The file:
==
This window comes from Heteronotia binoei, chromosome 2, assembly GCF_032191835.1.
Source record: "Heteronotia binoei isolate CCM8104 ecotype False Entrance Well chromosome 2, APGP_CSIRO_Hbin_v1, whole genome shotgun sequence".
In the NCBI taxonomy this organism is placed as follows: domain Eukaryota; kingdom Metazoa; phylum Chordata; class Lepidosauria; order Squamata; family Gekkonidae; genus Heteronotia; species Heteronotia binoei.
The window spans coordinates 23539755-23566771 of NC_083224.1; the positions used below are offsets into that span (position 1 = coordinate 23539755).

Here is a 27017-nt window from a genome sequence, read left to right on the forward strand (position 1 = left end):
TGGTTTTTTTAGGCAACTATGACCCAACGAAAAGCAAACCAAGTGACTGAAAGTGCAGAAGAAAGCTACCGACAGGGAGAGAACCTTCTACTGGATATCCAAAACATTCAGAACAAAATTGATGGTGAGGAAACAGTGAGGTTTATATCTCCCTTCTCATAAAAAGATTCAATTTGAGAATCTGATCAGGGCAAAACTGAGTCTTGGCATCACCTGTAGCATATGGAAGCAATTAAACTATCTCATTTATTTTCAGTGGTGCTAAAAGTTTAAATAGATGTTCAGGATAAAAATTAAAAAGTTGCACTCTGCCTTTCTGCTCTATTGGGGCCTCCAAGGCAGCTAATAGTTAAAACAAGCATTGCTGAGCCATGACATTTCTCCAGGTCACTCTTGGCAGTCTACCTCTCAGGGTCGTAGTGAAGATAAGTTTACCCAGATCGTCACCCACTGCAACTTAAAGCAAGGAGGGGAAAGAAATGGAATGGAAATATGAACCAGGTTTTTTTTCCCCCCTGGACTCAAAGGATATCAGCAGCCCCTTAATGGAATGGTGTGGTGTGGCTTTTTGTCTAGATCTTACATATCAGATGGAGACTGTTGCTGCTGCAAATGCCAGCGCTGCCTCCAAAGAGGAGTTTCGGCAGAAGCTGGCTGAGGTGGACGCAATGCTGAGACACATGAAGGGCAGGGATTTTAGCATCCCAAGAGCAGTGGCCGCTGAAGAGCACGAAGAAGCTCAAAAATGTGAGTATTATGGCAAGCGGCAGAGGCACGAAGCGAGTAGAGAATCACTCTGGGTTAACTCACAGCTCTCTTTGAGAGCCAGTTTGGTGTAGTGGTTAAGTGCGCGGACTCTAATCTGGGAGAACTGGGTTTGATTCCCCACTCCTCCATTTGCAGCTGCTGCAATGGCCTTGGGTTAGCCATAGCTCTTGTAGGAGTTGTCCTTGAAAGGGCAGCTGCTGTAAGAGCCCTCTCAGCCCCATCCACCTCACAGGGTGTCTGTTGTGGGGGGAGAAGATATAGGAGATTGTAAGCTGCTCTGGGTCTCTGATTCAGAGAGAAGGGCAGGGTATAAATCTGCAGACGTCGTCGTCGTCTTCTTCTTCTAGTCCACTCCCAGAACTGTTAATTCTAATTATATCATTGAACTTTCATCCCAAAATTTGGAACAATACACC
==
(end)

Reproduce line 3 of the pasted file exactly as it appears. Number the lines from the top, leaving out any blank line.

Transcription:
In the NCBI taxonomy this organism is placed as follows: domain Eukaryota; kingdom Metazoa; phylum Chordata; class Lepidosauria; order Squamata; family Gekkonidae; genus Heteronotia; species Heteronotia binoei.